Saturday, September 15, 2012

Merlin and Me: First Drive in Our Gear!

Last night Brett pulled Merlin's refurbished harness out of the back of the college's green van. It looked like a totally different beast. When Brett suggested he take the dirty, cracked, and rusty Haflinger Harness I bought off eBay up to his Amish friend, William Beachy I was skeptical. I could not imagine what could be done to clean up the old box of leather and brass. But before me was a beautiful, black, sleek harness and William had replaced any of the parts that had been beyond repair. There was also some new items to behold: a used bridle, new biothane lines, and some other odds and ends. I now had the horse, the cart, and finally the harness ready to go. Tomorrow when Patty arrived we would put it all together for the first time.

Brett was here because himself and 17 of his Forestry college seniors camped here at the farm last night. Cold Antler was a comfortable place to crash between their two day field trip of famous New England forest management sites. It was the perfect opportunity to deliver the harness and his timing could not have been better. He arrived two days before the Washington County Draft Animal Association's ride in Arlington Vermont. On Sunday Merlin and I would be stepping out with the team for our first event as members of the club. Before that happened though, we'd need a harness fitting and crash course. That's where Patty fit in.

By 2PM with the college vans long gone you would think the place would be quiet. But when I stepped outside to check on Merlin I was shocked into a dead halt mid-stride by the sound of bagpipes! The home across the street was hosting a Scottish wedding. When Patty arrived shortly after she laughed out loud, and asked "Did you set this up?!" I shook my head happily. Those pipes were the perfect soundtrack for the day's work. Music of celebration. Above is the video of Merlin listening to the pipes before we tacked up. He seems interested!

Everything we had in cart, harness, and tack (save for the driving lines, whip, and cart tires) was used. The harness came from eBay and the collar used to be Steele's. The cart was bought cheap at auction and painted and restored by Mark and Patty as a birthday present. All together it came to a grand total of $285 dollars and a summer worth of friends and associates scrounging estate sales, soaking old leather in oil, painting old metal and wood, and making personal connections. None of it, NONE OF IT, was even remotely possible alone. Patty and Brett made this rig possible. Brett helped with the leather and Patty with the vehicle. With these two people I feel as grateful as I do unstoppable.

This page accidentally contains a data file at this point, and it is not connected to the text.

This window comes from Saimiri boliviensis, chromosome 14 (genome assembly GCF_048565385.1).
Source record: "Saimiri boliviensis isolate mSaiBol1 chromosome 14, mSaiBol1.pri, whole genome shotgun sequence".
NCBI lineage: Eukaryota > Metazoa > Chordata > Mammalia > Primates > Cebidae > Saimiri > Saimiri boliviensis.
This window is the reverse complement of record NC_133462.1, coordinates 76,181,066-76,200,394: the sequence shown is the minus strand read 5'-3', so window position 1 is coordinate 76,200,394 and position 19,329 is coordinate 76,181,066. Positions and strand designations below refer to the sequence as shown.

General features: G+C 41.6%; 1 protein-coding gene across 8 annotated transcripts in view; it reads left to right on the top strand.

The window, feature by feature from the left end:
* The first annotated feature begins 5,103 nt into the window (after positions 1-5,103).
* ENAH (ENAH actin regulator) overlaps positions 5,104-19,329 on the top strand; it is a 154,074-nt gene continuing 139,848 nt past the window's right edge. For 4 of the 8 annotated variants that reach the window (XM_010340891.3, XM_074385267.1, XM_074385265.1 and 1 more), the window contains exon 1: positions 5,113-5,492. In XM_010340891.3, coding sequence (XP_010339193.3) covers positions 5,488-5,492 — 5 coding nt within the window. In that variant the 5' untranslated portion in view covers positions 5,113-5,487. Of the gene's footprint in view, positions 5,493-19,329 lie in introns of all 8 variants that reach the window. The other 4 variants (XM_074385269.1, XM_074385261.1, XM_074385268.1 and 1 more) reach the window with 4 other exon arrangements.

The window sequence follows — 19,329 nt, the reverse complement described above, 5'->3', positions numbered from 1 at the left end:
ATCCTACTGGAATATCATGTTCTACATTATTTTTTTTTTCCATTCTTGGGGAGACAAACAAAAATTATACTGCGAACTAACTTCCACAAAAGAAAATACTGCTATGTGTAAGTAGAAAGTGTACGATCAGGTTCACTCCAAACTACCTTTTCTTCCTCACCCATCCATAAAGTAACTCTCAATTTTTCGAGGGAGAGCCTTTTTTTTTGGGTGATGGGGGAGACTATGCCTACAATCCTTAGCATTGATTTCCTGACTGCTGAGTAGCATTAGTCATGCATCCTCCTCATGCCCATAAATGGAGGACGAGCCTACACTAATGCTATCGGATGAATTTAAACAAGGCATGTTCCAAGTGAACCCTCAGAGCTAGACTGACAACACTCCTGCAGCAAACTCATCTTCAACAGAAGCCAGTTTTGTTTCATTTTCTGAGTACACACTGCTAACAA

Melina and Robert had sent me a text a few hours earlier saying they were camping and wanted to know if they could stop by to say hi? They were also with me the first time I ever met Merlin and so I had to invite them over for our first drive at the farm. They would adore it. Robert and Melina are both drawn to horses and since meeting Merlin have even taken lessons. Anyway, they were happy to arrive and by the time they pulled into the farm's driveway Merlin, Patty and I were already up the road at a light trot. The wedding was in full swing, the pipes hollering, the sun had come out and all seemed perfect.

Driving Merlin felt as natural as walking. I though there would be fear, or beginner's stumbling, but there wasn't. The cart, the harness, the friends all around me: everything fit perfectly. Little touches like a back name plate with Cold Antler Farm on it made me beam. Below the cart I strapped a vintage roller skate case that held our extra halter, lead, fly spray and rain gear. None of this was up to Show Driving standards but I'll be damned if I didn't feel twenty feet tall.